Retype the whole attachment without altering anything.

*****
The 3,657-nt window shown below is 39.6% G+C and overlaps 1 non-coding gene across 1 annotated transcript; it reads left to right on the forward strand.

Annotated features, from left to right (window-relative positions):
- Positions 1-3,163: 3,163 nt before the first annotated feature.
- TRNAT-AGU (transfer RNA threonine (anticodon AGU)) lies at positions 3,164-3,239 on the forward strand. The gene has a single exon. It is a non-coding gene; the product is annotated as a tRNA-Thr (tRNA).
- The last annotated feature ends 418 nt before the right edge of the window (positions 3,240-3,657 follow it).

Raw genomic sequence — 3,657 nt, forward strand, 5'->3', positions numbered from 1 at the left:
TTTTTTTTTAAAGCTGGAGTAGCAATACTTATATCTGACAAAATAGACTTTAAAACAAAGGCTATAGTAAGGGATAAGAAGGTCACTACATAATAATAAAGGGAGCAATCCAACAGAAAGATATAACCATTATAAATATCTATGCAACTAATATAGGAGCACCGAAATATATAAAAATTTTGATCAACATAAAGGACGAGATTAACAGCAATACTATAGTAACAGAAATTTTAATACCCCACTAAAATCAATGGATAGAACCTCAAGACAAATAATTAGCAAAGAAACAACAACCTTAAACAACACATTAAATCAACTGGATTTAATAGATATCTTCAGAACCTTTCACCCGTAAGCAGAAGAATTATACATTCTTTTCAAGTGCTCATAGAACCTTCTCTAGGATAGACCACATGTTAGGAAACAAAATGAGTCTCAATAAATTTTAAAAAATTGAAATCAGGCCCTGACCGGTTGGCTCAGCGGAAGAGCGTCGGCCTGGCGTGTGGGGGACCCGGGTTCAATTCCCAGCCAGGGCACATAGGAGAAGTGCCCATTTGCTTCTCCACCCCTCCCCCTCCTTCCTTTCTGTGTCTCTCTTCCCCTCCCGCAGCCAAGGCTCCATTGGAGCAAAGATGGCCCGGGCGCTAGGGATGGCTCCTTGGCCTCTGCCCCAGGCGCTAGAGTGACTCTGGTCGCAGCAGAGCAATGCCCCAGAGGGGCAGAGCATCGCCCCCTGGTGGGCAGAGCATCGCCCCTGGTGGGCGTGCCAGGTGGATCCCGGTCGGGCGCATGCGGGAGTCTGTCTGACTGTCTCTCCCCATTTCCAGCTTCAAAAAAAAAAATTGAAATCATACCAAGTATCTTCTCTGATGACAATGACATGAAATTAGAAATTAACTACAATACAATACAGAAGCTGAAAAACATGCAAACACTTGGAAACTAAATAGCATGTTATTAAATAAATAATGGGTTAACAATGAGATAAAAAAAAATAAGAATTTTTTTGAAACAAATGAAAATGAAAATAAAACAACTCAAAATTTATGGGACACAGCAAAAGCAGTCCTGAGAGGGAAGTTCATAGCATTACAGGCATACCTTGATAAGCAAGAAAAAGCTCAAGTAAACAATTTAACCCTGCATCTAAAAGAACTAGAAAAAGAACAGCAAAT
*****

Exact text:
The 3,657-nt window shown below is 39.6% G+C and overlaps 1 non-coding gene across 1 annotated transcript; it reads left to right on the forward strand.

Annotated features, from left to right (window-relative positions):
- Positions 1-3,163: 3,163 nt before the first annotated feature.
- TRNAT-AGU (transfer RNA threonine (anticodon AGU)) lies at positions 3,164-3,239 on the forward strand. The gene has a single exon. It is a non-coding gene; the product is annotated as a tRNA-Thr (tRNA).
- The last annotated feature ends 418 nt before the right edge of the window (positions 3,240-3,657 follow it).

Raw genomic sequence — 3,657 nt, forward strand, 5'->3', positions numbered from 1 at the left:
TTTTTTTTTAAAGCTGGAGTAGCAATACTTATATCTGACAAAATAGACTTTAAAACAAAGGCTATAGTAAGGGATAAGAAGGTCACTACATAATAATAAAGGGAGCAATCCAACAGAAAGATATAACCATTATAAATATCTATGCAACTAATATAGGAGCACCGAAATATATAAAAATTTTGATCAACATAAAGGACGAGATTAACAGCAATACTATAGTAACAGAAATTTTAATACCCCACTAAAATCAATGGATAGAACCTCAAGACAAATAATTAGCAAAGAAACAACAACCTTAAACAACACATTAAATCAACTGGATTTAATAGATATCTTCAGAACCTTTCACCCGTAAGCAGAAGAATTATACATTCTTTTCAAGTGCTCATAGAACCTTCTCTAGGATAGACCACATGTTAGGAAACAAAATGAGTCTCAATAAATTTTAAAAAATTGAAATCAGGCCCTGACCGGTTGGCTCAGCGGAAGAGCGTCGGCCTGGCGTGTGGGGGACCCGGGTTCAATTCCCAGCCAGGGCACATAGGAGAAGTGCCCATTTGCTTCTCCACCCCTCCCCCTCCTTCCTTTCTGTGTCTCTCTTCCCCTCCCGCAGCCAAGGCTCCATTGGAGCAAAGATGGCCCGGGCGCTAGGGATGGCTCCTTGGCCTCTGCCCCAGGCGCTAGAGTGACTCTGGTCGCAGCAGAGCAATGCCCCAGAGGGGCAGAGCATCGCCCCCTGGTGGGCAGAGCATCGCCCCTGGTGGGCGTGCCAGGTGGATCCCGGTCGGGCGCATGCGGGAGTCTGTCTGACTGTCTCTCCCCATTTCCAGCTTCAAAAAAAAAAATTGAAATCATACCAAGTATCTTCTCTGATGACAATGACATGAAATTAGAAATTAACTACAATACAATACAGAAGCTGAAAAACATGCAAACACTTGGAAACTAAATAGCATGTTATTAAATAAATAATGGGTTAACAATGAGATAAAAAAAAATAAGAATTTTTTTGAAACAAATGAAAATGAAAATAAAACAACTCAAAATTTATGGGACACAGCAAAAGCAGTCCTGAGAGGGAAGTTCATAGCATTACAGGCATACCTTGATAAGCAAGAAAAAGCTCAAGTAAACAATTTAACCCTGCATCTAAAAGAACTAGAAAAAGAACAGCAAAT